1 have mentioned. she does not belong to any class of.· persons within the exclusion acts of congress,and her rejection would be a cruel ;injustice. 1 am aware that there is danger of imposition in cases like this, but that danger exists in all cases where Chinese persons are landed, and must continue to exist until exclusion is made absolute. The petitioner is discharged.
UNITED STATES v. A LOT OF' JEWELRY, ETC. (District Court. E. D. New York. January 9, 1894.)
CUSTOMS!DUTrES--VIOLATION OF LAWS-FoUFEITURES-REPEAL OF STATUTES.
Rev. St. § 3082, relating to unlawful importations, is not a purely crimiDal statute, but, on the contrary, authorizes a suit in rem to forfeit the goodsiand it was not repealed, either by the act of February 27, 1877, or by section 9 of the act of June 10, 1890. U. S. v. A (Rev. Lot 13 Blatchf. 65, criticised.
AniDformation of forfeiture underr Rev. St. § 3082, is sufficient to support a verdict when it contains averments that certain persons named received the goods, knowing them to have been imported contrary to law; that they were seized' by the collector within the district; that they were subject to'duty, were brought from a foreign port into the port of New York, without being Invoiced or entered at the custom house, and without paymeQt of any duty; and that they were imported contrary'to law, by persons named, fraUdulently and knowingly. An ·information of forfeiture under Rev. St. § 3082, is capable of amendment, if objected to; and, when there is no demurrer or application for particulars before the trial, it will not, after verdict, be judged of with the strictness applicable ,to an indictment.
SAME-INFORMATION-CRIMINAL RULES NOT ApPLICABLE.
SAME-BURDEN OF PROOF-"PROBABLE CAUSE."
In section 21 of the customs administrative act of 1890, which casts the burden of proof, In cases of seizure, upon the person ciaiming the goods, provided that probable cause for the prosecution is shown, the words "probable cause" are to be understood as Importing circumstances which create susplclon. Boyd v. U. S., 6 Sup. at. 524, 116 U. S. 616, distinguished.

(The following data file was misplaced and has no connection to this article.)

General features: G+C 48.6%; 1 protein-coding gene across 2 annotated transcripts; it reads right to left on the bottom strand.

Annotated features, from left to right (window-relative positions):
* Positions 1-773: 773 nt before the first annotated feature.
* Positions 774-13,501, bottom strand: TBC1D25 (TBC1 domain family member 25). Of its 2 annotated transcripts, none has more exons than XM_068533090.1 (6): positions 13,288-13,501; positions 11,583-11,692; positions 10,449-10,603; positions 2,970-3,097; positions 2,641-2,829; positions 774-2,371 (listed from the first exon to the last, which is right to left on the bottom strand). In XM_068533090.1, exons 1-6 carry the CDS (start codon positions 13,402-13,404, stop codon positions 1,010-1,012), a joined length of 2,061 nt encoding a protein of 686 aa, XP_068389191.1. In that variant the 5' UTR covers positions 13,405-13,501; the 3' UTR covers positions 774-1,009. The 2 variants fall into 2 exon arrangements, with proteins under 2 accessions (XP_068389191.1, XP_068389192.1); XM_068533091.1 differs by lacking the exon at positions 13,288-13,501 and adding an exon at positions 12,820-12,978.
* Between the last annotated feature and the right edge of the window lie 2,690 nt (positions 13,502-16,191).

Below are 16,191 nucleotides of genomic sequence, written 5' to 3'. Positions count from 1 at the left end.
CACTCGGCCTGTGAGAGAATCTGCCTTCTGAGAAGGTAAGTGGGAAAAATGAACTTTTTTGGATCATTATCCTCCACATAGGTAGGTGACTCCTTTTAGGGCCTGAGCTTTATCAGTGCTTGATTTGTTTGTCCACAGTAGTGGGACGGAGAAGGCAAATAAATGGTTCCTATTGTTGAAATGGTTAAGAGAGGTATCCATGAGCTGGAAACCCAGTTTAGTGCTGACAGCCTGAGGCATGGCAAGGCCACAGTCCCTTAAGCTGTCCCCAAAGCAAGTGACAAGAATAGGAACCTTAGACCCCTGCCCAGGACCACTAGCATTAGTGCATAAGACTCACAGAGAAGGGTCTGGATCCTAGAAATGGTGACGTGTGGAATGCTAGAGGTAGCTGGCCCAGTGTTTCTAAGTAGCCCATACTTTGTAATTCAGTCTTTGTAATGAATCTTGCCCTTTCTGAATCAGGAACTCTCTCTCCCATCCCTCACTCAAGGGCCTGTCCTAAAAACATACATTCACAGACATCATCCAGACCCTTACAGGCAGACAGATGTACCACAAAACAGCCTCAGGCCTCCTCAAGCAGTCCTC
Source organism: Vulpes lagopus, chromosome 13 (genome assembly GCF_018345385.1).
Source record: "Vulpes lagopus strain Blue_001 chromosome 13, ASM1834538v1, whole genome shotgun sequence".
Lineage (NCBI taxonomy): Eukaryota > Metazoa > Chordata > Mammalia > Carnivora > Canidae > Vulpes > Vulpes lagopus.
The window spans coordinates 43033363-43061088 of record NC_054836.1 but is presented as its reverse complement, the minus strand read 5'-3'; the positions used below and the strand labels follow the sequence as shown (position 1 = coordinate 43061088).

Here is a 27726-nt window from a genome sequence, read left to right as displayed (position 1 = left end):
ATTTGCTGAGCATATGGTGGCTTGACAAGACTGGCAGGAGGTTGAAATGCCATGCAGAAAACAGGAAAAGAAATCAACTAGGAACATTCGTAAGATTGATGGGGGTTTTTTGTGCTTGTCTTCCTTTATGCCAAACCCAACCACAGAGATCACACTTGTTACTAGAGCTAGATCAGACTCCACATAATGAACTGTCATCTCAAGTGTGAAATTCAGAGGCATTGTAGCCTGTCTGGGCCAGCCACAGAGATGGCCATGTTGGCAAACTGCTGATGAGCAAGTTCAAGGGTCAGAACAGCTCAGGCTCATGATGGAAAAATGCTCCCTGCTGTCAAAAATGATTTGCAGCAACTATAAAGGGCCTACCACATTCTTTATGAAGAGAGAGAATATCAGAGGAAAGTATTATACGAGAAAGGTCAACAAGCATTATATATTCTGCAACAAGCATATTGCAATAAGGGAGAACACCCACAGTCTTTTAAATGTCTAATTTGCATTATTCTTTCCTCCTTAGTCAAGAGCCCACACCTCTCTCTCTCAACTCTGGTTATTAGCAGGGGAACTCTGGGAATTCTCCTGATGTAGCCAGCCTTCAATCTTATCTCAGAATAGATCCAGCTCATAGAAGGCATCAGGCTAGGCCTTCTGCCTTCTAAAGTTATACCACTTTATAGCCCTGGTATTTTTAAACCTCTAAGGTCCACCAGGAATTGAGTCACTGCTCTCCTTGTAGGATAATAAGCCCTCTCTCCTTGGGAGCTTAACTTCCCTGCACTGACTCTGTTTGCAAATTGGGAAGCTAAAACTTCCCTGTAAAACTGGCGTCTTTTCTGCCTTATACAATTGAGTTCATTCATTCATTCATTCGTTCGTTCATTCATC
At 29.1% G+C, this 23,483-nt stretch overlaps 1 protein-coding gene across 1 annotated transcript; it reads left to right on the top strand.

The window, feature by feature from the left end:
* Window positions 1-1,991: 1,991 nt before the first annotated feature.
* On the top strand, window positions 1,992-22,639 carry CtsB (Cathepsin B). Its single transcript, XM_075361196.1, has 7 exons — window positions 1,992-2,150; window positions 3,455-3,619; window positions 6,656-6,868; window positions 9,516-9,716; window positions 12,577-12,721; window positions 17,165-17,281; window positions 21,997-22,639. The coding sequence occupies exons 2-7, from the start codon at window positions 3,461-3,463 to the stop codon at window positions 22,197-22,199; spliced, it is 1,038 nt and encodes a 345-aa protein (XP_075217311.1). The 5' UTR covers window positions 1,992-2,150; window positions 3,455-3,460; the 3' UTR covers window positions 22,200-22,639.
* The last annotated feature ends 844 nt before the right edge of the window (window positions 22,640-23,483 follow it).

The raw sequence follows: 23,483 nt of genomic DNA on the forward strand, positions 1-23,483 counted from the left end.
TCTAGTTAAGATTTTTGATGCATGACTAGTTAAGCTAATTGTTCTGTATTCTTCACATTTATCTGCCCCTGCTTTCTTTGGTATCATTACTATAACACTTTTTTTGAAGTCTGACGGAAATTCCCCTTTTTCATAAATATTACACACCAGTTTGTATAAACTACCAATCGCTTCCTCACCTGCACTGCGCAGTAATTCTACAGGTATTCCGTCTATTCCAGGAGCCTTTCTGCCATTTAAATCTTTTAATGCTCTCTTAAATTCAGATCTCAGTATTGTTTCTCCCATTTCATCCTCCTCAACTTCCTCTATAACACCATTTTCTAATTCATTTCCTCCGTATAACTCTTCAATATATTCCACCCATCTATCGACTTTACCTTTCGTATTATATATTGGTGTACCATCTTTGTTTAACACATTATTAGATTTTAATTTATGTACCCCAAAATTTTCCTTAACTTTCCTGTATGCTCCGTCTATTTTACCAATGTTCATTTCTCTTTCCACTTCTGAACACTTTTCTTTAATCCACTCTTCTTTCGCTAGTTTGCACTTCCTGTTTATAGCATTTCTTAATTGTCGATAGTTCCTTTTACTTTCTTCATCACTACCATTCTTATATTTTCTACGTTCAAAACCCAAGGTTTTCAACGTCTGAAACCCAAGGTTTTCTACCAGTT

EVIDENCE-COMPETENcy-IDENTITY OF PERSONS-PHOTOGRAPHS.
It Is competent, for the purpose of proving the Identity' of a person alleged to bave passed under different names in different places, to show a photograph to witnesses who knew the person passing under the names, respectively, and allow each to testify that it looked like the man he had so known.
At Law. Information of forfeiture, under Rev. St. § 3082, to secure the condemnation of certain jewelry, alleged to have been brought into the United States contrary to law. The court directed a verdict for the United States, and the cause is now heard on a motion for a new trial, and in arrest of judgment. Denied. The information, omitting the caption, was as follows:
"On the 20th· day of June, in the year 1893, comes Jesse Johnson, as the attorney of the United States of America for the eastern district of New York, in a cause of seizure and forfeiture of the property, under the revenue 8Jld customs laws of the said United States, and informing the court: That on the 5th day of May, and the 10th and 16th days of June, in the year one thousand eight hundred and ninety-three, Francis Hendricks, collector of customs for the port and collection district of New York, seized on land, in the